n August 1864, Sherman started his attack on Atlanta. The Confederate general in the city was effectively surrounded. In an attempt to divert Sherman’s attention away from Atlanta, a Confederate force attacked the Unionists at Jonesboro. What interested the North the most about this attack was the poor showing of the Southern troops who seemed to show little interest and resolve.

August 9th: Atlanta was attacked by artillery fire for the first time. Sherman had no intention of making a frontal assault on the city. He planned to surround the city as best as he could, ensure no trains could supply the city and thus starve it out.


August 10th: Confederate units tried to disrupt Sherman’s supply line but he had already thought of that. Sherman had stockpiled supplies near to his front.


August 11th: Sherman continued the bombardment of Atlanta while his troops dug towards the defenders trenches.


August 18th: For the second time Grant refused an exchange of prisoners.


Sherman ordered an attack on the Macon and Western railway.


August 23rd: Fort George surrendered to Union forces. Though the port of Mobile remained In Confederate hands, the North controlled the bay. As such, Mobile could not operate as a port. Therefore the only working port left to the Confederates was Wilmington in North Carolina.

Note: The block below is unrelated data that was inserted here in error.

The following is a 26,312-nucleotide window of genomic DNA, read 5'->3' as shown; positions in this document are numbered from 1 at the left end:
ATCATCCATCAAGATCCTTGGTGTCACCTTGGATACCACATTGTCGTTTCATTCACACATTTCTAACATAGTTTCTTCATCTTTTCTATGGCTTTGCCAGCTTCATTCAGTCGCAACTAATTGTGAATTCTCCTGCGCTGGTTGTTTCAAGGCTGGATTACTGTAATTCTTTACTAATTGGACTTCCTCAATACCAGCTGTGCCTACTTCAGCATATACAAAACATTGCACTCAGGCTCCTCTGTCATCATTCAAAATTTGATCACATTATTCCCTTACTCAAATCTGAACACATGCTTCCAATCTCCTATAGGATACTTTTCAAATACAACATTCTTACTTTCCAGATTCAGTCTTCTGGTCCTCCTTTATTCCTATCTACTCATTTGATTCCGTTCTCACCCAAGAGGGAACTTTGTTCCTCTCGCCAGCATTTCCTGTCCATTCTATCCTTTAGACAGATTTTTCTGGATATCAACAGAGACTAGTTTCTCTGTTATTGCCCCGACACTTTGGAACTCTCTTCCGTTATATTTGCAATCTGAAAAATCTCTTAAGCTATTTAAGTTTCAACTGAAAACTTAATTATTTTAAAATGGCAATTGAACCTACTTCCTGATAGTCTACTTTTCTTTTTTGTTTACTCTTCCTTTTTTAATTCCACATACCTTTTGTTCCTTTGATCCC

August 26th: Hood was effectively cut off in Atlanta.


August 27th: Sherman’s army effectively surrounded Atlanta. A few railways still existed but they would have been unable to supply the whole city nor would they have been able to supply Hood’s army.


August 28th: Sherman further tightened his grip on Atlanta by destroying ten miles of the West Point Road that led from Atlanta to the Alabama state line. 


August 30th: The railway from Atlanta to Montgomery was cut. Now the city only had one railway to serve it, from the city to Macon.


August 31st: General George McClellan was nominated the Democrat Presidential candidate for the November election.


Near Atlanta, the South launched an attack against Union positions at Jonesboro. It was a failure but of greater importance to the Union was that those who fought at Jonesboro for the Union noticed that the Confederate attack was nothing like previous ones in terms of “weight nor persistence”. A loss of a further 2,000 men at Jonesboro (against 200 lost by the North) showed that the South was losing far too many men to be able to sustain the campaign in Atlanta.